inset at the bottom right. The robot must rotate the valve so that the colored

peg faces the right (see video below). The initial position of the valve is reset

uniformly at random for each episode, forcing the policy to learn to use the raw

RGB images to perceive the current valve orientation. A small motor is attached

to the valve to automate resets and to provide the ground truth position for the

determination of the reward function. The position of this motor is not provided

to the policy. This task is exceptionally challenging due to both the perception

challenges and the need to control a hand with 9 degrees of freedom.

Rotating a valve with a dexterous hand, learned directly from raw pixels

(UC Berkeley, Kristian Hartikainen, Vikash Kumar, Henry Zhu, Abhishek Gupta,

Tuomas Haarnoja, and Sergey Levine).

In the final task, we trained a 7-DoF Sawyer robot to stack Lego blocks. The

policy receives the joint positions and velocities, as well as end-effector

force as an input and outputs torque commands to each of the seven joints. The

biggest challenge is to accurately align the studs before exerting a

downward force to overcome the friction between them.

Stacking Legos with Sawyer (UC Berkeley, Aurick Zhou, Tuomas Haarnoja, and

Sergey Levine).

Soft actor-critic solves all of these tasks quickly: the Minitaur

locomotion and the block-stacking tasks both take 2 hours, and the valve-turning

task from image observations takes 20 hours. We also learned a policy for the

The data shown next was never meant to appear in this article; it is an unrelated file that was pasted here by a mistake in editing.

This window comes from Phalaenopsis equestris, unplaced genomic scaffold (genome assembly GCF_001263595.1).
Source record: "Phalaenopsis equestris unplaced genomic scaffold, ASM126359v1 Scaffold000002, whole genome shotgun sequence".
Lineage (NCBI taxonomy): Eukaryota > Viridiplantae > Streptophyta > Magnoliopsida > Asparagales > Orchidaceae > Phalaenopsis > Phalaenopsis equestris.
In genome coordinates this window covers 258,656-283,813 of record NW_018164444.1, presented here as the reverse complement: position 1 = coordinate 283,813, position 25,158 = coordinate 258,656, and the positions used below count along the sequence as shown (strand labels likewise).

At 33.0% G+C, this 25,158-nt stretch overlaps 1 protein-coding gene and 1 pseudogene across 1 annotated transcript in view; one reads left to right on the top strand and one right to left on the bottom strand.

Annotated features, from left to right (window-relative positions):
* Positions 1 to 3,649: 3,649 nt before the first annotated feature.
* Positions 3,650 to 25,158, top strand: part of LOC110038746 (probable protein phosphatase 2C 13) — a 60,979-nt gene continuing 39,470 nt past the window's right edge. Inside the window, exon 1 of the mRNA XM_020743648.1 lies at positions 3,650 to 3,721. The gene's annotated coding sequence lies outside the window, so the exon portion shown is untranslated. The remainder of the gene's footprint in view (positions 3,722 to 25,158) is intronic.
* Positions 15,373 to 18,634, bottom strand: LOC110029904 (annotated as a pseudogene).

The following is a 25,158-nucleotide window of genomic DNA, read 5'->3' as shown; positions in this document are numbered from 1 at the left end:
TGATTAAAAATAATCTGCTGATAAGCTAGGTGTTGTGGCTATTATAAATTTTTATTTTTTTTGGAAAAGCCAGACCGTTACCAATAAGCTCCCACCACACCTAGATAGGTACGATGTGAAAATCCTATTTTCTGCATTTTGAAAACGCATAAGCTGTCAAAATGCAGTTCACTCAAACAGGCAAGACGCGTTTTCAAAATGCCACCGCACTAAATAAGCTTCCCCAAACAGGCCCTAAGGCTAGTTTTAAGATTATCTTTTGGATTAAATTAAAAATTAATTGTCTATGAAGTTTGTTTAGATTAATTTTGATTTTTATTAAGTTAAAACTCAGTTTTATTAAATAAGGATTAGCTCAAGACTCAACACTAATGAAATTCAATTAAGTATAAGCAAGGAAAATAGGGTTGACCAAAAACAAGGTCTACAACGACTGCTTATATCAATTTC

valve-turning task without images by providing the actual valve position as an

observation to the policy. Soft actor-critic can learn this easier version of

the valve task in 3 hours. For comparison, prior work has used PPO to learn

the same task without images in 7.4 hours.

# Conclusion

Soft actor-critic is a step towards feasible deep RL with real-world robots.

Work still needs to be done to scale up these methods to more challenging tasks,

but we believe we are getting closer to the critical point where deep RL can

become a practical solution for robotic tasks. Meanwhile, you can connect your

robot to our toolbox and get learning started!

## Acknowledgements

We would like to thank the amazing teams at Google and UC

Berkeley—specifically Pieter Abbeel, Abhishek Gupta, Sehoon Ha, Vikash Kumar,

Sergey Levine, Jie Tan, George Tucker, Vincent Vanhoucke, Henry Zhu—who

contributed to the development of the algorithm, spent long days running

experiments, and provided the support and resources that made the project

possible.

Links:

- Project website
- Technical description of SAC
- softlearning (our robot learning toolbox, including a SAC implementation in Tensorflow)
- rlkit (another SAC implementation from UC Berkeley in PyTorch)